Remember the Brambles lost pallets affair and the case of the missing Aristocrat poker machines (later found in a South American warehouse)? We now have the great Treasury Wine Estates mystery - millions of litres of wine thought to have been sold to US consumers have miraculously appeared in warehouses and supermarket shelves.
The real mystery is not how they came to be there or even why $35 million (yes, that's $35 million) of wine will be flushed down the toilet, it's why we only heard about it this week.
How do you misplace that much wine without management knowing? Surely the chief bean counter should know, but he was quietly replaced last month with no explanation.
The idea of supply chain management is not new and central to its purpose is for suppliers of product - such as wine or dresses or ovens or cars - to know how much inventory has been sold.
And here is another mystery: How do you convince investors that the company is a growth stock commanding a nose-bleeding price-earnings ratio of 25 times when all the while it was losing market share and volumes in the US have been shrinking?
The Kool-Aid over at Treasury Wine must be laced with some of the company's stiffest product.
The stock got beaten around on Monday following the astounding announcement that excess inventory would cost the company $160 million in provisions and wipe $30 million off earnings in the 2014 year.
The slump continued on Tuesday as analysts took off their gloves, having realised they had been victims of a snow job.
Few agreed with Treasury Wine management's assessment that these inventory write-downs had cleared the decks and laid the foundations for growth. JP Morgan headlined its report, "The cockroach theory strikes again", suggesting there are more troubles than the one just announced, while Credit Suisse titled its note, "Investor confidence undermined".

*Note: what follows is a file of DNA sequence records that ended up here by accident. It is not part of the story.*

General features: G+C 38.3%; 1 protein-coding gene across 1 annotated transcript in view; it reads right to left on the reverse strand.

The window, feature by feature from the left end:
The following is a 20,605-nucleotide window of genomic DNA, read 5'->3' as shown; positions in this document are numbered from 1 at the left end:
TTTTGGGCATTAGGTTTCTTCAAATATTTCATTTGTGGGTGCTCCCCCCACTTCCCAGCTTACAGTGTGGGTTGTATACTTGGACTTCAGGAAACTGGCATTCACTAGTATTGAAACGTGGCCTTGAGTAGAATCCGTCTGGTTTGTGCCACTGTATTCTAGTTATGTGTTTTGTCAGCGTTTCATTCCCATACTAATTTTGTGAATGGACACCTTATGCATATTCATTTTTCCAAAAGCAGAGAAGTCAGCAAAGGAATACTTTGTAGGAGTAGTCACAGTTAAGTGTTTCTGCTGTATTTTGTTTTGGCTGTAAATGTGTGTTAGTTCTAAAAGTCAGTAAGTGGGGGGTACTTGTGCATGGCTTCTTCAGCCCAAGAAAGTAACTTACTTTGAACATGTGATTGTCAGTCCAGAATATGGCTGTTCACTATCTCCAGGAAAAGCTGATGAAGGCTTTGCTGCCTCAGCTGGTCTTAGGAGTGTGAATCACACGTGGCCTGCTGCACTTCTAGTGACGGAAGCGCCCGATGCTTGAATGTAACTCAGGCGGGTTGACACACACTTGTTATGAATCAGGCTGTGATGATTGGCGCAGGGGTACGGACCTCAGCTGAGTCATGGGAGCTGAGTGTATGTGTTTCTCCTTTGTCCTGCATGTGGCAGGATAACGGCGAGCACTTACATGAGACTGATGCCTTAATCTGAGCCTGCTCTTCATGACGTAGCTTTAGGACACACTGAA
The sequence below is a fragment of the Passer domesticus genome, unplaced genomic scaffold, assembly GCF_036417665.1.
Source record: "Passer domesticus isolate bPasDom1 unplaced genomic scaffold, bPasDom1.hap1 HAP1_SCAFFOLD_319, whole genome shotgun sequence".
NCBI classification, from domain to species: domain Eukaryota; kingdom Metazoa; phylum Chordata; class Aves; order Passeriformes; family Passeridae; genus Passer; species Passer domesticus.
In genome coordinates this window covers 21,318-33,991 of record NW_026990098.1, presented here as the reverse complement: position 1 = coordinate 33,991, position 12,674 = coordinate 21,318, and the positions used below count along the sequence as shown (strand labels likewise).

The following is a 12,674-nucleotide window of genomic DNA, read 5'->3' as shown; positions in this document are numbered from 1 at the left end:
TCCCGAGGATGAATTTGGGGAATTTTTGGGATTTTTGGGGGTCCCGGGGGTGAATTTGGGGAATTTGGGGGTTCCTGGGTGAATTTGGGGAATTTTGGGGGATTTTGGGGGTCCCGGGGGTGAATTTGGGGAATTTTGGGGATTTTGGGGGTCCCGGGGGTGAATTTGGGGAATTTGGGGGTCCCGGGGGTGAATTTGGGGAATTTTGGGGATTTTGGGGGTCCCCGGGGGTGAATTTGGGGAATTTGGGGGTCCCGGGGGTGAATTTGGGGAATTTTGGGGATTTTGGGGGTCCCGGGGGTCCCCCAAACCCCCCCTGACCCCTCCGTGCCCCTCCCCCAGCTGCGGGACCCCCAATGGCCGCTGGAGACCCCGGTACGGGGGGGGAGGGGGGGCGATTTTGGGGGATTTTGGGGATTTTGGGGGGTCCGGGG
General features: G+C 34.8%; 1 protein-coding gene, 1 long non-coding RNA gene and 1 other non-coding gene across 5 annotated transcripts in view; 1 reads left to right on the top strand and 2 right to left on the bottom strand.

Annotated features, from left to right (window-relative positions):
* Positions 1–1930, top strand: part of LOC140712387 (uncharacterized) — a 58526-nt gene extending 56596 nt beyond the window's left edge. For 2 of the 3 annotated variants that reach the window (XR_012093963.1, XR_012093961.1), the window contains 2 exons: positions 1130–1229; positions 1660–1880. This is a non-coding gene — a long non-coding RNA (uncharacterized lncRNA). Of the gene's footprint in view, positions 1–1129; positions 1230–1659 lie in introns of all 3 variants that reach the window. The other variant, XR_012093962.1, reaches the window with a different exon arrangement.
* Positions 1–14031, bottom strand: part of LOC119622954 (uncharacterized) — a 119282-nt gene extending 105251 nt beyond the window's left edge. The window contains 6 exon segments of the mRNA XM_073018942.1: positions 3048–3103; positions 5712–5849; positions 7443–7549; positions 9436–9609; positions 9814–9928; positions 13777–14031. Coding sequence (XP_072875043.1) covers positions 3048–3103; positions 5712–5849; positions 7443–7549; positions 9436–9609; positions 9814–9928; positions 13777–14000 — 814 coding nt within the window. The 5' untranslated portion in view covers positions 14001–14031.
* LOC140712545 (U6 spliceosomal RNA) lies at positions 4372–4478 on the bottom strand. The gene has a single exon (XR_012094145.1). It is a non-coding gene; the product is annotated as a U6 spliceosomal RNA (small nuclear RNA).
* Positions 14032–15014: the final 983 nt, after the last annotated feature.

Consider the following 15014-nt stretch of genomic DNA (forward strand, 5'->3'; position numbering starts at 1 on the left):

At least no one could accuse Treasury Wine of selectively leaking even a drop of information to investors before this week's announcement - not surprising, really, given it appears management didn't know either. This is even more unforgivable.
Based on this week's news, even at Tuesday's close of $4.80 the shares have further to fall. It has five large shareholders on the register and if one breaks ranks and quits the register, Treasury Wine could go into free fall.
A couple of analysts have been sceptical about this company for a while, including Credit Suisse's Larry Gandler and Macquarie's Greg Dring.
Dring said the problems confronting the company have not changed in a decade - that US consumers are purchasing fewer Treasury Wine brands each year. Sales volumes have declined from 18 million cases in 2008 to 15.2 million in 2013, and this is expected to fall to 13.8 million in the 2014 financial year.
Dring puts an outperform on the stock - his theory being the latest problems will trigger the need to spin off the valuable Penfolds wine business.
Gandler says the management and its board seemed unwilling to recognise the underlying reasons as to how the company arrived at this situation.
Where the company said on Monday that the discovery of inventory was the result of improvement in distributor logistics models, Gandler notes: "No other listed alcoholic beverage company had been caught off guard by new logistics models from a wholesaler industry that has basically been doing the same thing since the 1930s."